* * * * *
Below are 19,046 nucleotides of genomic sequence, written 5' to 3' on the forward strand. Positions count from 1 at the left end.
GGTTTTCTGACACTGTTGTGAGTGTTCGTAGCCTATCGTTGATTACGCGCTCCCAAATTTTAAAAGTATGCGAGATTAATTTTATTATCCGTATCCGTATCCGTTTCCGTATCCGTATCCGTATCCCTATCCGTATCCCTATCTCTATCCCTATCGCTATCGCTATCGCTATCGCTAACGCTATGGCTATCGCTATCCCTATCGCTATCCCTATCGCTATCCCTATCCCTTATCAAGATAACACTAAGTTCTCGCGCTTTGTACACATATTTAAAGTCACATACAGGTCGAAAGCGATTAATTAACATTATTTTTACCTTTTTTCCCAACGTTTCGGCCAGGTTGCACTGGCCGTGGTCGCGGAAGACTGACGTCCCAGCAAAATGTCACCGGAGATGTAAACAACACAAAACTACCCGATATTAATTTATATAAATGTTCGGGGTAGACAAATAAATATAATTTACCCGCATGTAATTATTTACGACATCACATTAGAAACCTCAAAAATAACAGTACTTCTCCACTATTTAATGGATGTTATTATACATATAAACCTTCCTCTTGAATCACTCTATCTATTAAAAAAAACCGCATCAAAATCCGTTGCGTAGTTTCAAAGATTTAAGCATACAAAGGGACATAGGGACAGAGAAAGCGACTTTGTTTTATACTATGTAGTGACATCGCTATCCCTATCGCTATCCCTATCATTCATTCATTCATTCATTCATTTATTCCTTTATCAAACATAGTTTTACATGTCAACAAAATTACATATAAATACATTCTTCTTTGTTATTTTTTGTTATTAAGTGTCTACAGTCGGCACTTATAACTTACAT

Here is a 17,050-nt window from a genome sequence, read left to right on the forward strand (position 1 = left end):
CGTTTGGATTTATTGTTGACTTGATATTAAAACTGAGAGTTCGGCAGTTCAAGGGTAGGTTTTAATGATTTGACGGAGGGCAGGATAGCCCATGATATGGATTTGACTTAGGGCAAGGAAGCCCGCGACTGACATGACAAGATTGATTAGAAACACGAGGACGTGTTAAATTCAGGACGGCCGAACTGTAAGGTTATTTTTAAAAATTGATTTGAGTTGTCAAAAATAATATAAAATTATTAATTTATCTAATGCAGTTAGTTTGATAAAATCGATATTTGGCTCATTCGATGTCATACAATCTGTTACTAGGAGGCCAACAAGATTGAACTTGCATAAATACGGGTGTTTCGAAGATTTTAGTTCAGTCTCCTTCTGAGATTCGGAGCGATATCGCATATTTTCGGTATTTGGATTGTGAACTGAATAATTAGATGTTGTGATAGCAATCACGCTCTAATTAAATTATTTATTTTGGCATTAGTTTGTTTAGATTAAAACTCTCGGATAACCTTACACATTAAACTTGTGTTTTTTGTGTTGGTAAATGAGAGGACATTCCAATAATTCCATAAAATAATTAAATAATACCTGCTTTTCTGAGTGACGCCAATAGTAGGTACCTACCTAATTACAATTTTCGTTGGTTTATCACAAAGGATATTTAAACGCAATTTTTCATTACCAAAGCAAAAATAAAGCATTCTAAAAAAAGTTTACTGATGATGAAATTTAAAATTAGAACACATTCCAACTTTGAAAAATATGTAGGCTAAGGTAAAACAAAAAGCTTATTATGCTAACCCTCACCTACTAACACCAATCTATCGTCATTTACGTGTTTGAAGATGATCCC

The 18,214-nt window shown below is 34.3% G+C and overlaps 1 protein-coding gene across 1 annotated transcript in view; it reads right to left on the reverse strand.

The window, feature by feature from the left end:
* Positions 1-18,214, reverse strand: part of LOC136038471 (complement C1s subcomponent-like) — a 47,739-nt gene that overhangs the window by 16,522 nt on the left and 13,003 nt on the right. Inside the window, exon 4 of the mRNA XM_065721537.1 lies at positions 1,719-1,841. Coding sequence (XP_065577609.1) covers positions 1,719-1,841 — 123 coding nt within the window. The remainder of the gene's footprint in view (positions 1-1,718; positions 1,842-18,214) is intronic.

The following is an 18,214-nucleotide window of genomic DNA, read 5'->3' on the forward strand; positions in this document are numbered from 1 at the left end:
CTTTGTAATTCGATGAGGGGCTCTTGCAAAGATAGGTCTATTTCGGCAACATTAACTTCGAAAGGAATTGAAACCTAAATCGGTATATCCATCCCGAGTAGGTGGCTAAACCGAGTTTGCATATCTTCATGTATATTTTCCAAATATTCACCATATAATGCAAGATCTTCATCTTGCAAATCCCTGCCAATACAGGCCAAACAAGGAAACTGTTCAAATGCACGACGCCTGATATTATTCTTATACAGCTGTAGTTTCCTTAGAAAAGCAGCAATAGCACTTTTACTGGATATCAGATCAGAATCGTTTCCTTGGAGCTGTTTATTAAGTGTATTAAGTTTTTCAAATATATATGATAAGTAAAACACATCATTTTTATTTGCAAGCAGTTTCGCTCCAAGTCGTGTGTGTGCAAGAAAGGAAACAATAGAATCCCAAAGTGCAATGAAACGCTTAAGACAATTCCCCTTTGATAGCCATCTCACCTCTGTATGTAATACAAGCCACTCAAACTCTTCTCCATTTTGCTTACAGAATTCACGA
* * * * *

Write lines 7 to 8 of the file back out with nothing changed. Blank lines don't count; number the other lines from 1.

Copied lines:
* Positions 1-18,214, reverse strand: part of LOC136038471 (complement C1s subcomponent-like) — a 47,739-nt gene that overhangs the window by 16,522 nt on the left and 13,003 nt on the right. Inside the window, exon 4 of the mRNA XM_065721537.1 lies at positions 1,719-1,841. Coding sequence (XP_065577609.1) covers positions 1,719-1,841 — 123 coding nt within the window. The remainder of the gene's footprint in view (positions 1-1,718; positions 1,842-18,214) is intronic.

The following is an 18,214-nucleotide window of genomic DNA, read 5'->3' on the forward strand; positions in this document are numbered from 1 at the left end: